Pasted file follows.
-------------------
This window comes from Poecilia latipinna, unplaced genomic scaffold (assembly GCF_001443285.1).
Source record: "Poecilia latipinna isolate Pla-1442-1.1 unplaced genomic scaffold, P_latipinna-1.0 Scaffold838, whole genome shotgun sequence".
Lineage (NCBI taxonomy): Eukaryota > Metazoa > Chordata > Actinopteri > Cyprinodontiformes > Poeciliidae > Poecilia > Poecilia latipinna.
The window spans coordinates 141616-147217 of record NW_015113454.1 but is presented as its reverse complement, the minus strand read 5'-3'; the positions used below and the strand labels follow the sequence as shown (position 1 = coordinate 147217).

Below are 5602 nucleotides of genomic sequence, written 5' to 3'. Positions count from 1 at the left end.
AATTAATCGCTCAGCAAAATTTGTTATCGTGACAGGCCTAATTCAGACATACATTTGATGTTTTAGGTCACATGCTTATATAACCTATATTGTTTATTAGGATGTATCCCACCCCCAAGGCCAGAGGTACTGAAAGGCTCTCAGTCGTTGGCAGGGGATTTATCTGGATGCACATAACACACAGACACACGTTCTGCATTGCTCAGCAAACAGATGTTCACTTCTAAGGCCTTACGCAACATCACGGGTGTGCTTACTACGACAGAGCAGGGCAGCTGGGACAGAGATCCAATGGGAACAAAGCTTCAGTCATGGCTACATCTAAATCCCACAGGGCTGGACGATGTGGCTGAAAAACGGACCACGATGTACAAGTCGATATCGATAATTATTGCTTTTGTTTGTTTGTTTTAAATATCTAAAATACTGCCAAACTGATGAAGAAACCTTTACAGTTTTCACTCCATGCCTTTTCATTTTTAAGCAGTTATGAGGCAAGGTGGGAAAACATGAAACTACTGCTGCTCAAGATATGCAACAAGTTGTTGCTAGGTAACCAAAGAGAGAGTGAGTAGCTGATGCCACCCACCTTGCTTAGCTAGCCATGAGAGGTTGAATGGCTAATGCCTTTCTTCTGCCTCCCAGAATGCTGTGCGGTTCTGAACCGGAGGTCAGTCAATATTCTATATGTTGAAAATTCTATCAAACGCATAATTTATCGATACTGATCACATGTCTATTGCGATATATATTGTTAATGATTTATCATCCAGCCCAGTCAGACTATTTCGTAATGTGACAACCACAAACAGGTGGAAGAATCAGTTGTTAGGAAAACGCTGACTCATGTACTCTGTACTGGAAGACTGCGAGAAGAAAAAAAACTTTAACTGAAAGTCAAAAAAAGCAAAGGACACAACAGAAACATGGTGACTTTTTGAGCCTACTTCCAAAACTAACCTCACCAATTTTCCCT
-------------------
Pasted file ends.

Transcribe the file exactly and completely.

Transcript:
This window comes from Poecilia latipinna, unplaced genomic scaffold (assembly GCF_001443285.1).
Source record: "Poecilia latipinna isolate Pla-1442-1.1 unplaced genomic scaffold, P_latipinna-1.0 Scaffold838, whole genome shotgun sequence".
Lineage (NCBI taxonomy): Eukaryota > Metazoa > Chordata > Actinopteri > Cyprinodontiformes > Poeciliidae > Poecilia > Poecilia latipinna.
The window spans coordinates 141616-147217 of record NW_015113454.1 but is presented as its reverse complement, the minus strand read 5'-3'; the positions used below and the strand labels follow the sequence as shown (position 1 = coordinate 147217).

Below are 5602 nucleotides of genomic sequence, written 5' to 3'. Positions count from 1 at the left end.
AATTAATCGCTCAGCAAAATTTGTTATCGTGACAGGCCTAATTCAGACATACATTTGATGTTTTAGGTCACATGCTTATATAACCTATATTGTTTATTAGGATGTATCCCACCCCCAAGGCCAGAGGTACTGAAAGGCTCTCAGTCGTTGGCAGGGGATTTATCTGGATGCACATAACACACAGACACACGTTCTGCATTGCTCAGCAAACAGATGTTCACTTCTAAGGCCTTACGCAACATCACGGGTGTGCTTACTACGACAGAGCAGGGCAGCTGGGACAGAGATCCAATGGGAACAAAGCTTCAGTCATGGCTACATCTAAATCCCACAGGGCTGGACGATGTGGCTGAAAAACGGACCACGATGTACAAGTCGATATCGATAATTATTGCTTTTGTTTGTTTGTTTTAAATATCTAAAATACTGCCAAACTGATGAAGAAACCTTTACAGTTTTCACTCCATGCCTTTTCATTTTTAAGCAGTTATGAGGCAAGGTGGGAAAACATGAAACTACTGCTGCTCAAGATATGCAACAAGTTGTTGCTAGGTAACCAAAGAGAGAGTGAGTAGCTGATGCCACCCACCTTGCTTAGCTAGCCATGAGAGGTTGAATGGCTAATGCCTTTCTTCTGCCTCCCAGAATGCTGTGCGGTTCTGAACCGGAGGTCAGTCAATATTCTATATGTTGAAAATTCTATCAAACGCATAATTTATCGATACTGATCACATGTCTATTGCGATATATATTGTTAATGATTTATCATCCAGCCCAGTCAGACTATTTCGTAATGTGACAACCACAAACAGGTGGAAGAATCAGTTGTTAGGAAAACGCTGACTCATGTACTCTGTACTGGAAGACTGCGAGAAGAAAAAAAACTTTAACTGAAAGTCAAAAAAAGCAAAGGACACAACAGAAACATGGTGACTTTTTGAGCCTACTTCCAAAACTAACCTCACCAATTTTCCCT